Hot Docs

Echo of You Review: Memories Are Made of This

Hot Docs 2024

4 mins read

Echo of You
(Denmark, 76 minutes)
Dir. Zara Zerny)
Programme: The Changing Face of Europe


Zara Zerny’s sometimes matter of fact, sometimes kookily experimental, documentary features nine old men and women talking about losing their life partners. One could summarize with a sentence from Roger Angell’s decade-old essay on aging in The New Yorker: “Getting old is the second-biggest surprise of my life, but the first, by a mile, is our unceasing need for deep attachment and intimate love.”

The film begins with each of them pressing their fingers to their eyes, like children triggering phosphenes. The subjects are seen sitting in their residences or nursing homes, on chairs or sofas and beds, surrounded by their pendulum clocks and paintings, as they talk about aging and losing their long-time partners.

The director, off-camera, can be heard occasionally, asking questions, as the subjects discuss first meetings, sex, quarrels, infidelity, grief, belief, or non-belief in an afterlife. Many speak of the experiences of the continuing presence of the person who has died, ranging from the scent of a partner in the closet, an impression of them sitting on an adjacent chair watching television. One woman recalls spending a long night telling her late husband to come to his senses and leave, so she could get on with her new relationship.

“I made him listen to reason,” she says. “Finally, I felt that he was gone. He left this dreadful void behind. I missed him again, awfully, but I could get in touch with him again.”

At other times, Zerny gets fancy: She has her subject sit silently, while old photographs or home movies are projected over their faces, accompanied by Viktor Dahl’s trance-like score, including wordless chanting, strings, and electronic motifs. The contrast between the past images and the present show what time can do to youthful beauty. Occasionally, the camera closes in on drooping flesh and mottled skin. At one point, she has the subjects silently dance, or at least wave their arms about. (There’s a clear winner in the dancing sequence; the acrobatic gentleman who joined the Cirque du Soleil with his wife, when they were both 73.)

Three of the subjects go on what appear to be virtual rides through the country, one in a cab of a train, one in a car and the other on her exercise bike. One 100-year-old woman seems to only do interviews while savouring an ice-cream cone. Of course, none of this is scientific. The sample size here is limited to a group of ethnically homogenous, people who had happy long-term relationships, all of it set in a secular welfare state with a reputation for frankness about the facts of life. Within that narrow circle, there are some minor variations.  One man is gay. Another is not actually a widower but has lost the partner he knew to Alzheimer’s disease. Most remain alone but a few have moved on and found new partners, to their surprise.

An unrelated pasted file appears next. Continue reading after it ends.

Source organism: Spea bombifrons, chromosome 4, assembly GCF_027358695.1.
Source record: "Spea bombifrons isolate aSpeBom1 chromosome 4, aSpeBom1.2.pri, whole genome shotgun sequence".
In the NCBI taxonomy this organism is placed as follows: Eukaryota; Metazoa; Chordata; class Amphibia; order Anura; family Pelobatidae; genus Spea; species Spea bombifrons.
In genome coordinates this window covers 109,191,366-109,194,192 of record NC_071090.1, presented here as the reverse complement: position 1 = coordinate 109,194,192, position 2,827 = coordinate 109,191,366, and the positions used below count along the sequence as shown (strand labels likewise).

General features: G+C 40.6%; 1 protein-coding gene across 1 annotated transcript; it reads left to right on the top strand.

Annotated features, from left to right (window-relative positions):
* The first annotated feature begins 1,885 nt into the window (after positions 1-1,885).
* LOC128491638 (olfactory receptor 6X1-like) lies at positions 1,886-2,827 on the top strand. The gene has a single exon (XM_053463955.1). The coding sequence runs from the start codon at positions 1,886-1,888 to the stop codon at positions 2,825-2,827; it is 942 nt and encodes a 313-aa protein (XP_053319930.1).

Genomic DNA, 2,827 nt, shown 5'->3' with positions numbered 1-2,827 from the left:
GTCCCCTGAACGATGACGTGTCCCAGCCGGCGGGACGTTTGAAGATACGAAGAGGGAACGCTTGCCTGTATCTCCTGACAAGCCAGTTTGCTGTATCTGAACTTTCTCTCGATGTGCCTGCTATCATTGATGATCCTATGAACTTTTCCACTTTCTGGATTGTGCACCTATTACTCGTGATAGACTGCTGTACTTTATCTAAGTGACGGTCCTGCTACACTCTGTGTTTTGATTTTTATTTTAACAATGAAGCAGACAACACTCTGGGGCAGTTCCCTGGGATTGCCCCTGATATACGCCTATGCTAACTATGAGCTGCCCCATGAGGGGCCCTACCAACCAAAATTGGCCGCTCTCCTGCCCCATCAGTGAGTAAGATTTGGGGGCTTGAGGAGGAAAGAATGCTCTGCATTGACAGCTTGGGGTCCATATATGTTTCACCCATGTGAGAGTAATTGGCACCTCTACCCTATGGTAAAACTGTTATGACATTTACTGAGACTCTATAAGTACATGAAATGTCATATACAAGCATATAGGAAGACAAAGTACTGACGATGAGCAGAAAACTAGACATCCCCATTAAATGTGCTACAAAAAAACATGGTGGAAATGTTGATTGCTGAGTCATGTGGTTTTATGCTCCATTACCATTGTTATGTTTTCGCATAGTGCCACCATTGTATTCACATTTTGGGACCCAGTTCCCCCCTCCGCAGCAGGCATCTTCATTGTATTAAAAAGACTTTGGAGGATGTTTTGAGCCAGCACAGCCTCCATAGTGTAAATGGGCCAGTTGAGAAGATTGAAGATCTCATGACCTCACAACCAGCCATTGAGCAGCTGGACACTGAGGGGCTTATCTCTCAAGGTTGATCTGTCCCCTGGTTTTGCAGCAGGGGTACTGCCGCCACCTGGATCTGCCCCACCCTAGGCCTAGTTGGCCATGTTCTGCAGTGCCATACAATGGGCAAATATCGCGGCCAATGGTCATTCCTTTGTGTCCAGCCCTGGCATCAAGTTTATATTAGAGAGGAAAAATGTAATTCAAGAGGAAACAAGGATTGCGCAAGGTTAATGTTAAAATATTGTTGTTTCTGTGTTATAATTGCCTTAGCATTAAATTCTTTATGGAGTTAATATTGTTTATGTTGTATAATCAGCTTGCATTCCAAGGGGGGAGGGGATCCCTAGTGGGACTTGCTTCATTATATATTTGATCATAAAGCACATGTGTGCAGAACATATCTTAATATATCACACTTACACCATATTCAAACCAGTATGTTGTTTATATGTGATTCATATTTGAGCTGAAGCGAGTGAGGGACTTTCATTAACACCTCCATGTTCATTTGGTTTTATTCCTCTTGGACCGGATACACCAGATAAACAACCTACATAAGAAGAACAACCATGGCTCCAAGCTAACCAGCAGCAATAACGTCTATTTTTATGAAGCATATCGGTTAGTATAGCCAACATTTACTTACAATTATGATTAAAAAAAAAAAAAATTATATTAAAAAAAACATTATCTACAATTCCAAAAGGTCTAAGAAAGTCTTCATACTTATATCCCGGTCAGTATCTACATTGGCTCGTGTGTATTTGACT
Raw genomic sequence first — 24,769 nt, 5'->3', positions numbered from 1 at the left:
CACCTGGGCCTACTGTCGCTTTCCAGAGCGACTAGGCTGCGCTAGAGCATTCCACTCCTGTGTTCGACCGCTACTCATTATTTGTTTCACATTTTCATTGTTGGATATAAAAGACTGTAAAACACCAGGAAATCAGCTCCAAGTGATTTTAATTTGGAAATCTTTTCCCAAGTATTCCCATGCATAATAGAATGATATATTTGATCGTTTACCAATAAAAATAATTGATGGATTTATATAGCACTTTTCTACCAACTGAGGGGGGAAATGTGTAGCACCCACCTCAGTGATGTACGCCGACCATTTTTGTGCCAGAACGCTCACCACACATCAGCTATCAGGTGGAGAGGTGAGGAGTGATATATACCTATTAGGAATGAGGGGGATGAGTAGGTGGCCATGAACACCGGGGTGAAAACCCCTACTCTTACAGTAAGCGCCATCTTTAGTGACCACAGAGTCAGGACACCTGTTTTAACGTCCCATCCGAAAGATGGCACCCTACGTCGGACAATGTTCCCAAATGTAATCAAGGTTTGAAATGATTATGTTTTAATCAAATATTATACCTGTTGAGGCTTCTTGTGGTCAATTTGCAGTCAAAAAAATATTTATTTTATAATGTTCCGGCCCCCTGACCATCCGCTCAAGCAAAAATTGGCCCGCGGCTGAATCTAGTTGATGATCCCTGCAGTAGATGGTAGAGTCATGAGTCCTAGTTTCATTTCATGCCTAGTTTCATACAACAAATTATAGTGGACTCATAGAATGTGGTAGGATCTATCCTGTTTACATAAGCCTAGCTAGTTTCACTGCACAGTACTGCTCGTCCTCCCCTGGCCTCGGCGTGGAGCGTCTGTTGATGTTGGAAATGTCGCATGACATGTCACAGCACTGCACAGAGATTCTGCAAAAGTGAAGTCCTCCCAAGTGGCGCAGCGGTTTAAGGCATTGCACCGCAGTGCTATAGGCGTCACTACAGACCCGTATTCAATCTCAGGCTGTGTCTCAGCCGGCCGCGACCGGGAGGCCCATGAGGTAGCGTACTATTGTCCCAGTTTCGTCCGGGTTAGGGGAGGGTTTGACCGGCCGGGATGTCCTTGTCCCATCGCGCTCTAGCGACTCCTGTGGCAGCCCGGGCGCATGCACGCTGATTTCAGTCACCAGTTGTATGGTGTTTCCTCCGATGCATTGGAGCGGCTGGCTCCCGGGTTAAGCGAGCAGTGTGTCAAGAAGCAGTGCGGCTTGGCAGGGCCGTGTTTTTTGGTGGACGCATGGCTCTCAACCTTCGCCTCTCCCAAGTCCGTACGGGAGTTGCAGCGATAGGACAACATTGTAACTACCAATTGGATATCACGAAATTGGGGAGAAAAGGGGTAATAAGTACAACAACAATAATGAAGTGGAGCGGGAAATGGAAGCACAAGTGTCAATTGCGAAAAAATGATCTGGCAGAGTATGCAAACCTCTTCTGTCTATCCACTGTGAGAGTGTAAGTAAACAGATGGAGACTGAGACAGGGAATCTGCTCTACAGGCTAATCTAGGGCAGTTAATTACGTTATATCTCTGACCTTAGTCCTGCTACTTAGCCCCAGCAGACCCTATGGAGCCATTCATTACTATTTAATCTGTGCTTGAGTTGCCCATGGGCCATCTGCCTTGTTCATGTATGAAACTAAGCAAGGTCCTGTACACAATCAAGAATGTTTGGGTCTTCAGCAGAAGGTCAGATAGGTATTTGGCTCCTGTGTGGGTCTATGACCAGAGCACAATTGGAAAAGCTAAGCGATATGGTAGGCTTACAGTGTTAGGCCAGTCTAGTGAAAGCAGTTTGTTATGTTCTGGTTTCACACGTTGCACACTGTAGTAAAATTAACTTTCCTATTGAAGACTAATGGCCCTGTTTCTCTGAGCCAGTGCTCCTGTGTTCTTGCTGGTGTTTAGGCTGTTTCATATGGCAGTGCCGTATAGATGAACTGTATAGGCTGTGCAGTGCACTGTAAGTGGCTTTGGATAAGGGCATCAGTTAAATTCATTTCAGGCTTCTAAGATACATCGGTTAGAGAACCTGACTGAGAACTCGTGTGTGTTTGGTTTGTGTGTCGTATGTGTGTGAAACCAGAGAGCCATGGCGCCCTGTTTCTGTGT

“To be told you’re sexy when you’re 84 is a huge gift” says one man.

What’s usual about Echo of You, is simply that it’s a film that allows old people to talk about their lives, their past, and the ongoing desire for intimate attachments.  The projections, the dancing and VR, are the sugar coating, the way to get past our indifference and denial.

Echo of You screened at Hot Docs 2024.


Liam Lacey is a freelance writer for and POV, Canada’s premiere magazine about documentaries and independent films.

Previously, he was a film critic for The Globe and Mail newspaper from 1995 to 2015. He has also contributed to such publications as Variety, Cinema Scope, Screen, and Entertainment Weekly, as well as broadcast outlets CBC and National Public Radio.

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